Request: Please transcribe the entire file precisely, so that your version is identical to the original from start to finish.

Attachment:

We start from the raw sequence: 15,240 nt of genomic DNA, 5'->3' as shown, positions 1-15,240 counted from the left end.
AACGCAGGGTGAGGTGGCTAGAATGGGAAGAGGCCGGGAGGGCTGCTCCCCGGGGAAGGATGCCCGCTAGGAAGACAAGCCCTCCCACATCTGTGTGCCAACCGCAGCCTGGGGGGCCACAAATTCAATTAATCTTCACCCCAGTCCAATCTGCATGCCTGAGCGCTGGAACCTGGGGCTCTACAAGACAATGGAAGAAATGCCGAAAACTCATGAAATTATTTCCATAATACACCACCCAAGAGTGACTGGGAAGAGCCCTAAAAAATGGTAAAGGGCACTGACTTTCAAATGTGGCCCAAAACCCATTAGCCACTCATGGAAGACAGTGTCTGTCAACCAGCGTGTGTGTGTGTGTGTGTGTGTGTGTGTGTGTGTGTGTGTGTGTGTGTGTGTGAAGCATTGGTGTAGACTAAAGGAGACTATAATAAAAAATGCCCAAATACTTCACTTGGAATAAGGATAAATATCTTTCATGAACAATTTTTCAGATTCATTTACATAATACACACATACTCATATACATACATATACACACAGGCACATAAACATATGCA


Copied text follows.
We start from the raw sequence: 15,240 nt of genomic DNA, 5'->3' as shown, positions 1-15,240 counted from the left end.
AACGCAGGGTGAGGTGGCTAGAATGGGAAGAGGCCGGGAGGGCTGCTCCCCGGGGAAGGATGCCCGCTAGGAAGACAAGCCCTCCCACATCTGTGTGCCAACCGCAGCCTGGGGGGCCACAAATTCAATTAATCTTCACCCCAGTCCAATCTGCATGCCTGAGCGCTGGAACCTGGGGCTCTACAAGACAATGGAAGAAATGCCGAAAACTCATGAAATTATTTCCATAATACACCACCCAAGAGTGACTGGGAAGAGCCCTAAAAAATGGTAAAGGGCACTGACTTTCAAATGTGGCCCAAAACCCATTAGCCACTCATGGAAGACAGTGTCTGTCAACCAGCGTGTGTGTGTGTGTGTGTGTGTGTGTGTGTGTGTGTGTGTGTGTGTGTGTGTGAAGCATTGGTGTAGACTAAAGGAGACTATAATAAAAAATGCCCAAATACTTCACTTGGAATAAGGATAAATATCTTTCATGAACAATTTTTCAGATTCATTTACATAATACACACATACTCATATACATACATATACACACAGGCACATAAACATATGCA